Known for her show-stopping customised cakes and life-like sugar flowers, award-winning cake artist and pastry chef Joyce Marx is the brains behind her business, Joylicious Cakes. A graduate of the prestigious Le Cordon Bleu in London, the talented Swiss baker fills us in about life as a professional cake artist. Oh, and did we mention, on top of baking and teaching master classes for sugar arts and crafts, she’s also a mum of three. We’re not sure how she does it!
Tell us the story behind your business.
I’m fortunate to have lived in different countries, jet-setting the world as a Singapore Airlines’ stewardess and experiencing diverse cultures and philosophies. The world of art, with its ability to reflect those impressions, has attracted me ever since.
As a first-time mum, I was eager to have a theme cake for my daughter’s birthday. With all hands full, however, I missed the shops’ closing hours. So I decided to bake a cake myself! The outcome was, to say the least, nothing to shout about.
Not letting the taste of defeat stick to my tongue, I decided to dust off my baking utensils. A few Wilton courses in cake baking, decoration and the PME Master Certification then followed.
Prior to our move to Switzerland in 2017, I went back to school to broaden my area of expertise, and to obtain my Pastry Chef credentials from Le Cordon Bleu London. My Swiss husband got posted back to Singapore at the start of 2019. Together with my children, we returned here and reunited with my hubby that summer.
Shortly after settling in, I received a job offer as a Pastry Sous Chef at Bacha Coffee. I worked there until the onset of COVID-19, which had forced many restaurants into shutting down temporarily. It was then I decided to set up an online selection of healthy bakes; they would feature no preservatives, artificial flavouring or colours, while also being based on Ayurveda yoga. (I’m an avid yoga practitioner and a qualified kids’ yoga instructor.) The treats feature the use of various natural aromatic ingredients in order to create an edible tea-time delight!
At the very beginning, I started creating cupcakes; then I moved on to celebratory custom creations. What started out as a little hobby to thrill my family and friends, through word of mouth, took a turn to greater demand from all corners, including teaching master classes in sugar arts and crafts. With the imagination of my loving husband and my three energetic kids, Joylicious Cakes was born.
Let us in on a typical day of yours.
I wake up at 6.30am and drive my kids to school at 7.20am. Then, it’s the gym or yoga at 8.30am for around 60 minutes, followed by a warm shower and a nice cup of coffee. So, typically my actual work day starts from 10am, when I check my emails and conduct administrative work like stock orders, crafting sugar flowers, baking and organising classes, all the way till 6.30pm, with a quick interlude to pick up the kids from school at 3pm. After family dinner at 7pm, I’m back to work till around 11pm.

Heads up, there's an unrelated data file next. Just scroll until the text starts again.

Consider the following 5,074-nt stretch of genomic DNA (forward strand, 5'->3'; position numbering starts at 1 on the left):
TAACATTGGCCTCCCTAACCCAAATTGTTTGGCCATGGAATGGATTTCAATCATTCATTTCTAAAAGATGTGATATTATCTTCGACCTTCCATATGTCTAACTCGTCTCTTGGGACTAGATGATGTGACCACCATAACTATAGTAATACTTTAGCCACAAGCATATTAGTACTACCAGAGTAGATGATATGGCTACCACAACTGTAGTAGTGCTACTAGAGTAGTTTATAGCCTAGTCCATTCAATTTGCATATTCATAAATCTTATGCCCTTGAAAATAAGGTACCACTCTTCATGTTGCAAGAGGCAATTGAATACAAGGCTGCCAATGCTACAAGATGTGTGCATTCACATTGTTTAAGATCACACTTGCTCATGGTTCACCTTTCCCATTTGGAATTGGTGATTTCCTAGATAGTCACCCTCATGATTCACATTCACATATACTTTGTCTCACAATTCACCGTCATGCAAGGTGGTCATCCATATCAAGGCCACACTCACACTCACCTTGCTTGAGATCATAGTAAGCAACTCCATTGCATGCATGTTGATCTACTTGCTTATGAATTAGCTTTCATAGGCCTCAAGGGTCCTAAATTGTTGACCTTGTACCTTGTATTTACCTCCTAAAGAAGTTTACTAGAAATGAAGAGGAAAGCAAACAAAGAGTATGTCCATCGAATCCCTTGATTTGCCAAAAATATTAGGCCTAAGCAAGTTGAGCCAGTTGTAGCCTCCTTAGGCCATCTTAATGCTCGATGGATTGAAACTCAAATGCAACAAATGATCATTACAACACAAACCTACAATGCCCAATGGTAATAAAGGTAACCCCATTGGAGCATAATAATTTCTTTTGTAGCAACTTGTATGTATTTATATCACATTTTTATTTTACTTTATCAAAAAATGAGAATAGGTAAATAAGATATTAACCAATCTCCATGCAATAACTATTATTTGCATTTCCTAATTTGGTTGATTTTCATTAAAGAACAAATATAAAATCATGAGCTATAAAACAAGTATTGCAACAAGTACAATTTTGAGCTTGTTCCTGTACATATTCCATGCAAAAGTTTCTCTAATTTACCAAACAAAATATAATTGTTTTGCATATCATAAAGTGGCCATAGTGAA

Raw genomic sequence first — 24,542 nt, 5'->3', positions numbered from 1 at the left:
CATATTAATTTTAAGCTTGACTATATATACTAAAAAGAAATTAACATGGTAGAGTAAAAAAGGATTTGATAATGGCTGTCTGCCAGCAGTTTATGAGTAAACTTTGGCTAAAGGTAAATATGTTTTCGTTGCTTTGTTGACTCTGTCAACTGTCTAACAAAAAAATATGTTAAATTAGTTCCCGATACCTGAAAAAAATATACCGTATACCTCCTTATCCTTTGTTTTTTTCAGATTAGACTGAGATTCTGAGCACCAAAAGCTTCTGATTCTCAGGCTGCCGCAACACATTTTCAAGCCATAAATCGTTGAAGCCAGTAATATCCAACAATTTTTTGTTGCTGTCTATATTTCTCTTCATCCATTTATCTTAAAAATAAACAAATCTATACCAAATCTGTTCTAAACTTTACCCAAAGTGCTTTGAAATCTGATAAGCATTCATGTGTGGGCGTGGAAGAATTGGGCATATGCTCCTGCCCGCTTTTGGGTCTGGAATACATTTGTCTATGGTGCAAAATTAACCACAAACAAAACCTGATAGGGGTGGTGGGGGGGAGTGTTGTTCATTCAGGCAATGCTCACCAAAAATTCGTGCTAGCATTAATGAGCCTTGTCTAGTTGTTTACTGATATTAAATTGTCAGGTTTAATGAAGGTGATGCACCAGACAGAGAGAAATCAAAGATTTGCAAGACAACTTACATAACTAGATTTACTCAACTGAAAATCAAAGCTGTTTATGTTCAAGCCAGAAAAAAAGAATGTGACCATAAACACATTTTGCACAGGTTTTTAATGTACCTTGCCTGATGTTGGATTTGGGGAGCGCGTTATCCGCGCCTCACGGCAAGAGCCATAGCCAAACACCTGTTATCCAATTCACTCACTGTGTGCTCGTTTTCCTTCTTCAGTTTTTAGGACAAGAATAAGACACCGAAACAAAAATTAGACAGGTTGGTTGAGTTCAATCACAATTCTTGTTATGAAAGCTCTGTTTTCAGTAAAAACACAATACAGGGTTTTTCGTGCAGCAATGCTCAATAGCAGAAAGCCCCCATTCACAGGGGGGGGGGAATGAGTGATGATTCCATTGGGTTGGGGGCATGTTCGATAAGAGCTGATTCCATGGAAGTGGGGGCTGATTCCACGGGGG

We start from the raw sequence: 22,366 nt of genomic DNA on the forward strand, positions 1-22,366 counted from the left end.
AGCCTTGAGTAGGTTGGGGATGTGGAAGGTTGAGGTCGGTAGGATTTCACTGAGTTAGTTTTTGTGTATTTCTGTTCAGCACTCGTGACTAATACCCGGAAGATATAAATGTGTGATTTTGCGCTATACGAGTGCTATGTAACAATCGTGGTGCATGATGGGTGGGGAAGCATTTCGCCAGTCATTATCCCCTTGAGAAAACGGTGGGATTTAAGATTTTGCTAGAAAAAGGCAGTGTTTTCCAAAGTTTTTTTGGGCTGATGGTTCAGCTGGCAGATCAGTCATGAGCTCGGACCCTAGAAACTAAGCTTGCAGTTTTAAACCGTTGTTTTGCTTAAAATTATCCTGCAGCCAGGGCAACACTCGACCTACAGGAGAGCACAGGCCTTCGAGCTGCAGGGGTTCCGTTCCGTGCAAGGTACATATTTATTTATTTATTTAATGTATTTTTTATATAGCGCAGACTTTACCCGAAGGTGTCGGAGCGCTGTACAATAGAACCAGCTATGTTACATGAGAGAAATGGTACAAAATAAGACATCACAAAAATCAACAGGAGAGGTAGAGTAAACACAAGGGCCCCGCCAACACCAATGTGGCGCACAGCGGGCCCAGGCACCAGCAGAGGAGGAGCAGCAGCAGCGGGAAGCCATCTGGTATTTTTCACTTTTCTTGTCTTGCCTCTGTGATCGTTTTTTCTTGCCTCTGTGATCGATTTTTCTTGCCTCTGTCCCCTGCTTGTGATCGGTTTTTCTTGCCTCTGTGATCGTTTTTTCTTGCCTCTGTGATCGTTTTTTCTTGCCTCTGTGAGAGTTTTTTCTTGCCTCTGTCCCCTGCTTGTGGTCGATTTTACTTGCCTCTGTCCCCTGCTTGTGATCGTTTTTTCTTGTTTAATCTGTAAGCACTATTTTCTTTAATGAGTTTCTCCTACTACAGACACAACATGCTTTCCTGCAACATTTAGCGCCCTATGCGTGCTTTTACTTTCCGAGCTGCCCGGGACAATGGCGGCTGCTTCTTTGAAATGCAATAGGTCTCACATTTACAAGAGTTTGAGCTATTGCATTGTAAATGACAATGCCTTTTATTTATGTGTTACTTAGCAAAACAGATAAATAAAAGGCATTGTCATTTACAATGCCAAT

That’s sounds hectic! How do you balance work and life?
By being realistic and not trying to balance it in the first place. Joking aside, what definitely helps is focusing on having good time management by structuring my day and keeping it that way. Being blessed with some organisational skills helps, of course. I get my energy from my daily morning workouts before immersing myself in the day’s work. I then get stimulated by racing through the day and multi-tasking.
Tell us about your time at Le Cordon Bleu in London.
It was an amazing and memorable experience. The best way to describe the educational journey of becoming a pastry chef at the renowned institute is to compare it with Food Network Channel’s Cake Master series; every day, you’re assigned a “Pressure Test”. (Watch it and you’ll understand what I mean!) The step-by-step guidance, combined with practical tips and tricks along the way by the top-notch instructors made our lessons very enriching. I got to experience their different personalities, from the kind-hearted and fun-loving ones to the serious and almost too strict ones. One thing in common: they’re all perfectionists!
The benefit of going back to school after motherhood is that you can take criticism and long hours of hard work standing in the kitchen, perfecting your work over and over without hard feelings. In the beginning, I was having a whole lot of mixed emotions, from being anxious to excited. I was almost fearful of going back to school again at my age; then I realised I wasn’t the only mother, nor was I the oldest in my class. The most difficult decision, though, was being away from my children and spouse for almost a year! I was emotionally and mentally challenged. But with the encouragement of my family and classmates, I pushed ahead and diverted my anxiousness to help me excel and pass with honours.